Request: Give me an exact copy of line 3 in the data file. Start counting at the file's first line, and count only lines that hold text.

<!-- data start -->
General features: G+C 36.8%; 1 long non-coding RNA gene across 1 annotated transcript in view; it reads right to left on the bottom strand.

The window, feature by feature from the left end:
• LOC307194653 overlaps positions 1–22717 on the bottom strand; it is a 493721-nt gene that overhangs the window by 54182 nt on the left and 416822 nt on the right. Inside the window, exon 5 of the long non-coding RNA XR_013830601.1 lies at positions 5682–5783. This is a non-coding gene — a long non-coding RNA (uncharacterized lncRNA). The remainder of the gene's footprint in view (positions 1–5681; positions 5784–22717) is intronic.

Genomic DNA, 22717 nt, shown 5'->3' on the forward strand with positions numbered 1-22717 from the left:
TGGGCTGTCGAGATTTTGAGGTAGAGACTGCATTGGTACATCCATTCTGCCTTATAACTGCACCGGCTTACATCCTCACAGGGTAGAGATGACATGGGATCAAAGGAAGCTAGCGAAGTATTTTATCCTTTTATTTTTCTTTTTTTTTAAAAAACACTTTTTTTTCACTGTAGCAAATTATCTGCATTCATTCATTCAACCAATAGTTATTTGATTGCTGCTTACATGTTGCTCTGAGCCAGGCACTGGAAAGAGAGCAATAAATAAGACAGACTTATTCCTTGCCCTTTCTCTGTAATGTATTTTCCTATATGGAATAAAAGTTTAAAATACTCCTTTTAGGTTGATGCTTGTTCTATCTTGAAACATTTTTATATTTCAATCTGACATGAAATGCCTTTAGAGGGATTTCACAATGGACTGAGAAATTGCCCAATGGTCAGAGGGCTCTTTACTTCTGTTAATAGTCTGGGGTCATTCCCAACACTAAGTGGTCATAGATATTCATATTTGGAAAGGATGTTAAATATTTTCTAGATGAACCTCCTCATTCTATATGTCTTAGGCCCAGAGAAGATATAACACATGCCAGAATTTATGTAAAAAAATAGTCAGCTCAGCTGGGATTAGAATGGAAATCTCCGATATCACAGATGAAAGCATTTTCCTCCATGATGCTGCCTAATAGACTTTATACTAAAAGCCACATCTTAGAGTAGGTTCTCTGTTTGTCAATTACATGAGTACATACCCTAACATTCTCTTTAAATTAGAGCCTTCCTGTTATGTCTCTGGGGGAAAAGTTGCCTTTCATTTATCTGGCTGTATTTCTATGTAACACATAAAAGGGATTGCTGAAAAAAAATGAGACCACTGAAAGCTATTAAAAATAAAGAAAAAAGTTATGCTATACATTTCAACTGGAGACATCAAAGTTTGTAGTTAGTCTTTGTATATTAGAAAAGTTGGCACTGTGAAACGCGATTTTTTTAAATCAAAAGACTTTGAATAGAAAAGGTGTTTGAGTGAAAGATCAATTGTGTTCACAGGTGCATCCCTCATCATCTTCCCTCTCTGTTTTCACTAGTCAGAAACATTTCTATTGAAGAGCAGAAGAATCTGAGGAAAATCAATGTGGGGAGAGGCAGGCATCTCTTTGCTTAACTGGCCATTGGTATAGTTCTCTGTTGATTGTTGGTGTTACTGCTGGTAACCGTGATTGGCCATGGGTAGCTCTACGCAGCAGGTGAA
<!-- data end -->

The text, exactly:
• LOC307194653 overlaps positions 1–22717 on the bottom strand; it is a 493721-nt gene that overhangs the window by 54182 nt on the left and 416822 nt on the right. Inside the window, exon 5 of the long non-coding RNA XR_013830601.1 lies at positions 5682–5783. This is a non-coding gene — a long non-coding RNA (uncharacterized lncRNA). The remainder of the gene's footprint in view (positions 1–5681; positions 5784–22717) is intronic.